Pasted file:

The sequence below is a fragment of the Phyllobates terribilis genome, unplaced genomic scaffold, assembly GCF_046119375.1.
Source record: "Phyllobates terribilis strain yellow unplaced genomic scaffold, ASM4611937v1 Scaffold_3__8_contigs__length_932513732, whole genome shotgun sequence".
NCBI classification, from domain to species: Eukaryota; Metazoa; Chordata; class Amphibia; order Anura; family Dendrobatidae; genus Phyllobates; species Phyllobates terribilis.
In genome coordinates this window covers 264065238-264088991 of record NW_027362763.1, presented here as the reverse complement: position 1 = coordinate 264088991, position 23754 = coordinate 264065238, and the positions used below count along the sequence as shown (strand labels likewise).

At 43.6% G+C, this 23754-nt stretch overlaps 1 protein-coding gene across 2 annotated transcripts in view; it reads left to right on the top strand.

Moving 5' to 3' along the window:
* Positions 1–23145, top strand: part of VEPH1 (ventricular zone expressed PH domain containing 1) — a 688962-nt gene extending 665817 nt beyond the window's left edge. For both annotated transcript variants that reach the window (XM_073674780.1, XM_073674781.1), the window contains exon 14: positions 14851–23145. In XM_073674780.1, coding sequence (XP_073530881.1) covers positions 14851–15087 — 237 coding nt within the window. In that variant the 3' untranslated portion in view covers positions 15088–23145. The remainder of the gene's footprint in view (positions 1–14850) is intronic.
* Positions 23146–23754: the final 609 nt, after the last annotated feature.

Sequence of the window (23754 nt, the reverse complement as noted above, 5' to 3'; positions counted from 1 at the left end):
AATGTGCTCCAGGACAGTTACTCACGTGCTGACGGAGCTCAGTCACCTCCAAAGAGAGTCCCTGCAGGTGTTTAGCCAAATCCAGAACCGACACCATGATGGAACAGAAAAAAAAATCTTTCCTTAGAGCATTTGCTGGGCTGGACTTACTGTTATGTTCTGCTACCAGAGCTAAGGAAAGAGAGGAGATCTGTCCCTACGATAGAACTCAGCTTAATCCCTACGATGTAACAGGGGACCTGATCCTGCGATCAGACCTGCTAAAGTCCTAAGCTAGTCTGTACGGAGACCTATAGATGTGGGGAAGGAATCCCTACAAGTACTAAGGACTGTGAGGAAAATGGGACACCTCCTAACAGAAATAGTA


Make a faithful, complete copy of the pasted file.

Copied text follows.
The sequence below is a fragment of the Phyllobates terribilis genome, unplaced genomic scaffold, assembly GCF_046119375.1.
Source record: "Phyllobates terribilis strain yellow unplaced genomic scaffold, ASM4611937v1 Scaffold_3__8_contigs__length_932513732, whole genome shotgun sequence".
NCBI classification, from domain to species: Eukaryota; Metazoa; Chordata; class Amphibia; order Anura; family Dendrobatidae; genus Phyllobates; species Phyllobates terribilis.
In genome coordinates this window covers 264065238-264088991 of record NW_027362763.1, presented here as the reverse complement: position 1 = coordinate 264088991, position 23754 = coordinate 264065238, and the positions used below count along the sequence as shown (strand labels likewise).

At 43.6% G+C, this 23754-nt stretch overlaps 1 protein-coding gene across 2 annotated transcripts in view; it reads left to right on the top strand.

Moving 5' to 3' along the window:
* Positions 1–23145, top strand: part of VEPH1 (ventricular zone expressed PH domain containing 1) — a 688962-nt gene extending 665817 nt beyond the window's left edge. For both annotated transcript variants that reach the window (XM_073674780.1, XM_073674781.1), the window contains exon 14: positions 14851–23145. In XM_073674780.1, coding sequence (XP_073530881.1) covers positions 14851–15087 — 237 coding nt within the window. In that variant the 3' untranslated portion in view covers positions 15088–23145. The remainder of the gene's footprint in view (positions 1–14850) is intronic.
* Positions 23146–23754: the final 609 nt, after the last annotated feature.

Sequence of the window (23754 nt, the reverse complement as noted above, 5' to 3'; positions counted from 1 at the left end):
AATGTGCTCCAGGACAGTTACTCACGTGCTGACGGAGCTCAGTCACCTCCAAAGAGAGTCCCTGCAGGTGTTTAGCCAAATCCAGAACCGACACCATGATGGAACAGAAAAAAAAATCTTTCCTTAGAGCATTTGCTGGGCTGGACTTACTGTTATGTTCTGCTACCAGAGCTAAGGAAAGAGAGGAGATCTGTCCCTACGATAGAACTCAGCTTAATCCCTACGATGTAACAGGGGACCTGATCCTGCGATCAGACCTGCTAAAGTCCTAAGCTAGTCTGTACGGAGACCTATAGATGTGGGGAAGGAATCCCTACAAGTACTAAGGACTGTGAGGAAAATGGGACACCTCCTAACAGAAATAGTA